A solitary political life: What it’s like to be the sole Green on a Labour council

By Caroline Russell

Now that the last traces of election day paraphernalia have been tidied away, I have the rather unusual, but exciting, challenge of being a sole opposition councillor on Islington Council or "the only Green in the village" as I gather I'm called by my 47 Labour colleague.

Like many of the other first-time councillors, I've been thrown in at the deep end: tangling with IT, deciphering which emails are for info and which are for action, meeting with residents and large numbers of council staff and working out who does what and how they can help. I dream about an empty email inbox but fear that it is an unattainable fantasy.

Councils are often seen as rather remote and many are unsure what elected councillors actually do apart from respond to grumpy emails about potholes or dog poo on pavements. I've been elected at a really tough time, when councils across the country are bearing the brunt of fierce government cuts and Islington is particularly hard hit despite increasing inequality and a growing need for services.  As a Green I believe passionately in social justice and am determined to play my part in ensuring that the needs and interests of residents are protected.

As a newbie there are two main elements to get to grips with: being a ward councillor and being the sole opposition councillor in relation to the council and formal council business. Labour are perfectly friendly, but with none of the usual party group mechanisms in place I'm only too aware of my sole councillor status.  I have no group office, no dedicated staff support and, while I get to sit in the opposition leader's seat in the council chamber, I get no opposition leader allowance.  Without a single council colleague to share it out with, the volume of paperwork I face can be somewhat daunting.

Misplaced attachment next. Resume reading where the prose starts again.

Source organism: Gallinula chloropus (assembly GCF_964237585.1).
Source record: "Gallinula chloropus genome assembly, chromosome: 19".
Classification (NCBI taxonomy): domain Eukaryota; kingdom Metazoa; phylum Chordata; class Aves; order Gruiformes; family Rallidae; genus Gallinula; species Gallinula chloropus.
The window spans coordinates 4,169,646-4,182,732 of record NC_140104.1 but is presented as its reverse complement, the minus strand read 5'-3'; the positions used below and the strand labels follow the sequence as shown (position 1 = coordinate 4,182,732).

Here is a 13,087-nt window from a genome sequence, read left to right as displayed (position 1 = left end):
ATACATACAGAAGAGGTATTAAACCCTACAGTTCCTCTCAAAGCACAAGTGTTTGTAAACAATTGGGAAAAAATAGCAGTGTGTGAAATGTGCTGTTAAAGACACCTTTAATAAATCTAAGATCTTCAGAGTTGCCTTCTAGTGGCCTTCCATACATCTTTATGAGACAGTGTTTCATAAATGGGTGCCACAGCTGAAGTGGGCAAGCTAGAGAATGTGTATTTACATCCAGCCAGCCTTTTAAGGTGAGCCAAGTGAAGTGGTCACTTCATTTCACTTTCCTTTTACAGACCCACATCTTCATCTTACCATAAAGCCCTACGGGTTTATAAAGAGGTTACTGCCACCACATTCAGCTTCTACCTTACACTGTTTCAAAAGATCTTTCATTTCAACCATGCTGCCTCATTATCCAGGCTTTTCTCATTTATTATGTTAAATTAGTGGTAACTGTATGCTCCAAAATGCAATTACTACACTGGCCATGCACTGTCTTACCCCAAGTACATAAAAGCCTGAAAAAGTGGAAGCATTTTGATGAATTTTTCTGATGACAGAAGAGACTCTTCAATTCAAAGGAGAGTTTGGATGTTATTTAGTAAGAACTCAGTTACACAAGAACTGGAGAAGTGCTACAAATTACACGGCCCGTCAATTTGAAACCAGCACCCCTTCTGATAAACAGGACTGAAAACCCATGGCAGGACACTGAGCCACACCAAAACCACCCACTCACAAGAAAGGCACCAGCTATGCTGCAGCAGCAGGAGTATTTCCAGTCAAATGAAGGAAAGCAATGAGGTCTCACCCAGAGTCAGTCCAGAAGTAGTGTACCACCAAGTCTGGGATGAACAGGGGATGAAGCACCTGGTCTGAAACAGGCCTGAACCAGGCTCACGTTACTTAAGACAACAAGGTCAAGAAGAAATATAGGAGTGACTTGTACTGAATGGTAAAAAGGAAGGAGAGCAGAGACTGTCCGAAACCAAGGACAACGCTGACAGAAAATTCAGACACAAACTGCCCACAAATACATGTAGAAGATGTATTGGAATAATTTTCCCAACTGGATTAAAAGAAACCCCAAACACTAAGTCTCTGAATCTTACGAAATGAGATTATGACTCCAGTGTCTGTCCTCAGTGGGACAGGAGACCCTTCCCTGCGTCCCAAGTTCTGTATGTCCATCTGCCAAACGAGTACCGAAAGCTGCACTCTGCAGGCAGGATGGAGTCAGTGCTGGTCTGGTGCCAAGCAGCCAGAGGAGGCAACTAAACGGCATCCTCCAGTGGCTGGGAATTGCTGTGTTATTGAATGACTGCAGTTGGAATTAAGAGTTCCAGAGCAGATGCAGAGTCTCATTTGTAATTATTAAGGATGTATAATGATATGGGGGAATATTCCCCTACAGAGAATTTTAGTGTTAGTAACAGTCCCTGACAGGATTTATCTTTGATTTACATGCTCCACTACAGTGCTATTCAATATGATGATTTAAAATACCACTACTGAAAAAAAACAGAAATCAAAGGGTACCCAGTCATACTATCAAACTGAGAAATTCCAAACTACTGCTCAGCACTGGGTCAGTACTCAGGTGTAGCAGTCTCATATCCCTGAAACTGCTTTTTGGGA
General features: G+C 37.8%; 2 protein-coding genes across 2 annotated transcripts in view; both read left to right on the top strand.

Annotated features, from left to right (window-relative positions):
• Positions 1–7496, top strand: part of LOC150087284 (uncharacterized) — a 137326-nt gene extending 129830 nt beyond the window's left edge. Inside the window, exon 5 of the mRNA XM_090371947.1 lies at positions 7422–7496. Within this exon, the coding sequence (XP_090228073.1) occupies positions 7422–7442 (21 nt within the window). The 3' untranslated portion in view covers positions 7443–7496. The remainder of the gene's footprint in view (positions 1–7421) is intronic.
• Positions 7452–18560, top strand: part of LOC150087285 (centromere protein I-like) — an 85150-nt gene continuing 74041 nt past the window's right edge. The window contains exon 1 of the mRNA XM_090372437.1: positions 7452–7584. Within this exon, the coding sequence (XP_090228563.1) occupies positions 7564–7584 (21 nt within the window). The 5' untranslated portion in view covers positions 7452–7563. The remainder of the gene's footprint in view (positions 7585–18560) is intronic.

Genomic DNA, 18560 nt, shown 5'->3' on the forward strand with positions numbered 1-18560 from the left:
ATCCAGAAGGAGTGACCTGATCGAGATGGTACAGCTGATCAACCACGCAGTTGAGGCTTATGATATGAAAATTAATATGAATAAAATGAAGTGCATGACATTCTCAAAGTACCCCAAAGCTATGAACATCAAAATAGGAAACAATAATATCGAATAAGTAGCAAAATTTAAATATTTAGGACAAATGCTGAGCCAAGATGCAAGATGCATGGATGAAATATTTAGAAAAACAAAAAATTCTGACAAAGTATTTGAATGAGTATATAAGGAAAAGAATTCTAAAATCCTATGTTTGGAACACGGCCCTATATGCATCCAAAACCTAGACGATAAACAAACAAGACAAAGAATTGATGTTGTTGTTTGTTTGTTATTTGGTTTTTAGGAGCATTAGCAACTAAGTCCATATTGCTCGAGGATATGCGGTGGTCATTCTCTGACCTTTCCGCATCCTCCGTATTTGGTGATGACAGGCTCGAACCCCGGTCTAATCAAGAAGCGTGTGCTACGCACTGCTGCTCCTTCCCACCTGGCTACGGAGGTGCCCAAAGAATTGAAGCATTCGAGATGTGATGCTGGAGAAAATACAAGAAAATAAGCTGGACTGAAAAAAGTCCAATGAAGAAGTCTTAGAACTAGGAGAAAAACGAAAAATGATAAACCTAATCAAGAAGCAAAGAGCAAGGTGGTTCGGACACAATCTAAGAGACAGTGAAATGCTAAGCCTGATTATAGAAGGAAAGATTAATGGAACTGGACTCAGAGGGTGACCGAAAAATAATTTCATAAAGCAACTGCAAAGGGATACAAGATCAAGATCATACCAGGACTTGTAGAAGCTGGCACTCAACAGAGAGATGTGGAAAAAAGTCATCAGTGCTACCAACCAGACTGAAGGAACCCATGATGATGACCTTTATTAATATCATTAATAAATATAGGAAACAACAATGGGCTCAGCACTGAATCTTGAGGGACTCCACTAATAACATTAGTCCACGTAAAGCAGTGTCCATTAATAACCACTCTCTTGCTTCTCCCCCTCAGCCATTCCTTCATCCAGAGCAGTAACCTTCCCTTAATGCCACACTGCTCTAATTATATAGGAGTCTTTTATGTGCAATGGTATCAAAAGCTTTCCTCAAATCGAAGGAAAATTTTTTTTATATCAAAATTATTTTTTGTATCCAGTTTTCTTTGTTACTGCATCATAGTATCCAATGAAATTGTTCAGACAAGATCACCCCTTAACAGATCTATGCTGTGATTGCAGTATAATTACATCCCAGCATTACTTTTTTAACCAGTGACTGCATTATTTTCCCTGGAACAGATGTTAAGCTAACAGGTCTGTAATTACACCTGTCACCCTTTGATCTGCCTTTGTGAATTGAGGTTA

Throughout history the idea of a lone figure trying to be heard against the chorus of an overwhelming majority and seeking to overcome all but insuperable odds has often been romanticised. But frankly as I go about my daily work the reality seems rather more prosaic – especially at 8am, pre-coffee. I know that change can begin with just one voice, but it takes a movement to ensure it happens. I think that is how I see myself – just one Green voice but part of a council that has the ability to enact positive changes.

There is rightly considerable interest in how the formal scrutiny process will work with the super-majority regime. One legacy from Green cllr Katie Dawson's time during 2006-10 is the change in our constitution which allows a sole councillor to propose motions un-seconded.  However, calling in decisions requires five councillors, and, while I'm sure Labour colleagues will be scrutinising the work of the executive, whether I will ever find five to help call in a decision is another question entirely.  The assumption that 47 councillors can't work as a homogenous group and are likely to split into factions seems pretty wide of the mark – they look cohesively whipped to me.

There have been moments when I've felt like I have a bit part in Yes Minister. I find I can ask officers absolutely anything and they will provide me with an answer.  However, the one question they cannot answer is "what question should I be asking you?"   So, I'm just two months into the role and only beginning to see the shape of the challenges ahead. I'm hearing from residents from multiple communities and hope I can help improve people's live with a safer, healthier, greener ward where drivers of poverty and inequality are tackled effectively.  This is an incredible opportunity and I'm grateful to everyone who voted Green and helped get a Green voice back on Islington council. 

Caroline Russell is a Green councillor in Islington.

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